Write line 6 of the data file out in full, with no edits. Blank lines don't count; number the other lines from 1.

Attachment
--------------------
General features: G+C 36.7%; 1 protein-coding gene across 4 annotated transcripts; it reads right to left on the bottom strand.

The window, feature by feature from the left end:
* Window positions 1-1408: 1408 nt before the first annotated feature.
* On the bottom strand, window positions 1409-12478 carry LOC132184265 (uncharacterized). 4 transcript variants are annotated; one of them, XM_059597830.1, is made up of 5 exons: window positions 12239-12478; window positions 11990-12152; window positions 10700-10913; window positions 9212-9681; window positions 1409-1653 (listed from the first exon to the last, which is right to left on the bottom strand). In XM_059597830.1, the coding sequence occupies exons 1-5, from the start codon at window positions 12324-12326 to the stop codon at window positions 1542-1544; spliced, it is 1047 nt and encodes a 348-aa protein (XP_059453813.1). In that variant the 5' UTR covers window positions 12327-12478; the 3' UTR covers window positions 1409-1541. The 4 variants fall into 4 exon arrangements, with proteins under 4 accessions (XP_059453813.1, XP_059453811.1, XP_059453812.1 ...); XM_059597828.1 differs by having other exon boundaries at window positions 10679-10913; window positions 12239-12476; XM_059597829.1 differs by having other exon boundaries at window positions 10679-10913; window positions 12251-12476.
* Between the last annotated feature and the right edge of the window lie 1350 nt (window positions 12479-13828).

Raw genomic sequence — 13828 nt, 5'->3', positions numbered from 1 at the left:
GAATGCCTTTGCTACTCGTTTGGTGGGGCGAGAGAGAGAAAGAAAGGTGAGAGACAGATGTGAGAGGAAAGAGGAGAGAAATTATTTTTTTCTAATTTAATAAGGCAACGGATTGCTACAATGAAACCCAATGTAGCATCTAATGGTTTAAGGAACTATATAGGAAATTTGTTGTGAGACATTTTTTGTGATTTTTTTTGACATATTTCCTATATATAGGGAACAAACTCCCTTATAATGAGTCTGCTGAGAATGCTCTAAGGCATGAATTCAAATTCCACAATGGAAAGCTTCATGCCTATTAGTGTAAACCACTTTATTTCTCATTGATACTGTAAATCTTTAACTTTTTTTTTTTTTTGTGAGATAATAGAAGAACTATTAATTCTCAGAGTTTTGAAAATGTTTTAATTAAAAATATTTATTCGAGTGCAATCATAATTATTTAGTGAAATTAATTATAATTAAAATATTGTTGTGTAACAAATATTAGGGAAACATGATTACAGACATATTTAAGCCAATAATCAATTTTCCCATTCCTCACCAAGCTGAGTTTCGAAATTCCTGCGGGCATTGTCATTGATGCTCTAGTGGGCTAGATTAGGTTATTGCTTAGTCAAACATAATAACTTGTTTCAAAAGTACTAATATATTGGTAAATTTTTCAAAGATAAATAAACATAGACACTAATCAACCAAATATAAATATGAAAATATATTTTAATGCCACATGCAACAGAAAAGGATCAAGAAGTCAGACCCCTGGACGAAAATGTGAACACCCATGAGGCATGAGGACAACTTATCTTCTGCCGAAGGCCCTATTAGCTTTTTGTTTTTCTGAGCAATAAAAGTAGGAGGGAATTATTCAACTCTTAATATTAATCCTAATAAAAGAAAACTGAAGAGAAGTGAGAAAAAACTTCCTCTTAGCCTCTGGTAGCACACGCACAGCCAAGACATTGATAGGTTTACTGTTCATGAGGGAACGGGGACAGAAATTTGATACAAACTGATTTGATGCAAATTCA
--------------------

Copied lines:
Raw genomic sequence — 13828 nt, 5'->3', positions numbered from 1 at the left: